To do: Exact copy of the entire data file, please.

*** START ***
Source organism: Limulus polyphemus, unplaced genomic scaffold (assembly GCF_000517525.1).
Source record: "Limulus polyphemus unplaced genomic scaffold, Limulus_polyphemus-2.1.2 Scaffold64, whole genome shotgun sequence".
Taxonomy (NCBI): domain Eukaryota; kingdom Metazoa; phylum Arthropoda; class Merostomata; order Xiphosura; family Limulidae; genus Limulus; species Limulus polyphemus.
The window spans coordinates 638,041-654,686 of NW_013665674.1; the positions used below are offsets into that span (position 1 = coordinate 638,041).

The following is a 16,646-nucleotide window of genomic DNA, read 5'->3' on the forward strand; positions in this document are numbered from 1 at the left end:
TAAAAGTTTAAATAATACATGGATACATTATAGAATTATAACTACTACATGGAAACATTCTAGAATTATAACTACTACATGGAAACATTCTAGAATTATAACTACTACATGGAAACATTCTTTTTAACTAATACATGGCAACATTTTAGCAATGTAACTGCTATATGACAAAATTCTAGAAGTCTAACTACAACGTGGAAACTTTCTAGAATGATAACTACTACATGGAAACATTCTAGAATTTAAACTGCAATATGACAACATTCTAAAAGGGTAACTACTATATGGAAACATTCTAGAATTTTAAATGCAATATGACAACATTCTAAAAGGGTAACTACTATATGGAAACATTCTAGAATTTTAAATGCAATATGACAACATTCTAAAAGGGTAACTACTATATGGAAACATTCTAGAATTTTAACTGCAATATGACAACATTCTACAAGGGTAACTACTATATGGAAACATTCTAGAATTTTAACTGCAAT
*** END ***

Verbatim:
Source organism: Limulus polyphemus, unplaced genomic scaffold (assembly GCF_000517525.1).
Source record: "Limulus polyphemus unplaced genomic scaffold, Limulus_polyphemus-2.1.2 Scaffold64, whole genome shotgun sequence".
Taxonomy (NCBI): domain Eukaryota; kingdom Metazoa; phylum Arthropoda; class Merostomata; order Xiphosura; family Limulidae; genus Limulus; species Limulus polyphemus.
The window spans coordinates 638,041-654,686 of NW_013665674.1; the positions used below are offsets into that span (position 1 = coordinate 638,041).

The following is a 16,646-nucleotide window of genomic DNA, read 5'->3' on the forward strand; positions in this document are numbered from 1 at the left end:
TAAAAGTTTAAATAATACATGGATACATTATAGAATTATAACTACTACATGGAAACATTCTAGAATTATAACTACTACATGGAAACATTCTAGAATTATAACTACTACATGGAAACATTCTTTTTAACTAATACATGGCAACATTTTAGCAATGTAACTGCTATATGACAAAATTCTAGAAGTCTAACTACAACGTGGAAACTTTCTAGAATGATAACTACTACATGGAAACATTCTAGAATTTAAACTGCAATATGACAACATTCTAAAAGGGTAACTACTATATGGAAACATTCTAGAATTTTAAATGCAATATGACAACATTCTAAAAGGGTAACTACTATATGGAAACATTCTAGAATTTTAAATGCAATATGACAACATTCTAAAAGGGTAACTACTATATGGAAACATTCTAGAATTTTAACTGCAATATGACAACATTCTACAAGGGTAACTACTATATGGAAACATTCTAGAATTTTAACTGCAAT